National Geographic : 1928 Jan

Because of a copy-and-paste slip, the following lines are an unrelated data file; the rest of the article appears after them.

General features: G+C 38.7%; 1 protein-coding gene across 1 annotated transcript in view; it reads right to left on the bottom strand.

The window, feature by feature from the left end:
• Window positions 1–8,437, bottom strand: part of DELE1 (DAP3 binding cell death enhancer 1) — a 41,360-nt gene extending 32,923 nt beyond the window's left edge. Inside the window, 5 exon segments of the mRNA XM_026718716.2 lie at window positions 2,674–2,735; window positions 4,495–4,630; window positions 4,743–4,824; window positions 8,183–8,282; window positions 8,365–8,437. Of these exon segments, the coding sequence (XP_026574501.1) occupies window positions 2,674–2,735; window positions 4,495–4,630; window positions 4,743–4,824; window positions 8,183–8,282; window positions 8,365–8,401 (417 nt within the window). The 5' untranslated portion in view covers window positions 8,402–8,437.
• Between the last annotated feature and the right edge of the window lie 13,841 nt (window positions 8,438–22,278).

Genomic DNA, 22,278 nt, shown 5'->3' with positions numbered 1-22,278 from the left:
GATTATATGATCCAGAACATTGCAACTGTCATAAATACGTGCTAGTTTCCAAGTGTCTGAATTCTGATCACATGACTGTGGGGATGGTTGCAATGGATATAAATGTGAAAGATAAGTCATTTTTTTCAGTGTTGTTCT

THE NATIONAL GEOGRAPHIC MAGAZINE afternoon, and the rest of this time was taken up in attending to tour business and getting ready for dinner. The banquet began at 7 and ended at 9 o'clock. The rest of the evening was devoted to planning the next day's flight. This had to be figured very carefully, as there were always requests from cities asking Colonel Lindbergh to circle over them. If they were near the course, he agreed on con dition that they mark their roofs to guide aviators on cross-country flights. Such a air-markings are helpful to pilots who are Z not familiar with the country. Without Them, a pilot who is lost frequently has to dive down at a railroad station to read the Q name on the side. This is dangerous and Should be entirely unnecessary. a When the day's route had been decided, the total distance was measured, and from Z this we figured the flying time. Half an A hour was added to allow the advance plane o time to arrive ahead of the Spirit of St. L Louis. Two hours covered the time for Dressing, breakfast, packing, driving to " the airport, and warming up the engines. Subtracting this total from 2 o'clock gave 3 the hour of arising, which was sometimes . undesirably early. H On the second day we flew to Provi w dence, landing at Quonset Point. The o program here was carried out as at Hart ford, and the next morning found us Headed for Boston. Colonel Lindbergh received a great ovation at this historic - city. The next morning we attended a Breakfast in honor of Commander Byrd Sand the crew of the America, and Lieut. SLester J. Maitland and Lieut. Albert F. , Hegenberger, of San Francisco-to-Hono z lulu fame. . TAKING OFF FROM BOSTON IN DENSE FOG When we reached the airport we experi enced our first trouble. A dense fog cov ered the bay and the surrounding terri tory. When Colonel Lindbergh started his engine, there were protests at his fly ing when visibility was so poor. He went ahead with his preparations, however. "Flying in this fog won't be so bad," he explained. "With these modern in struments, it is easy to fly indefinitely without seeing the ground or sky. All I am worried about is whether the airport at Portland is clear."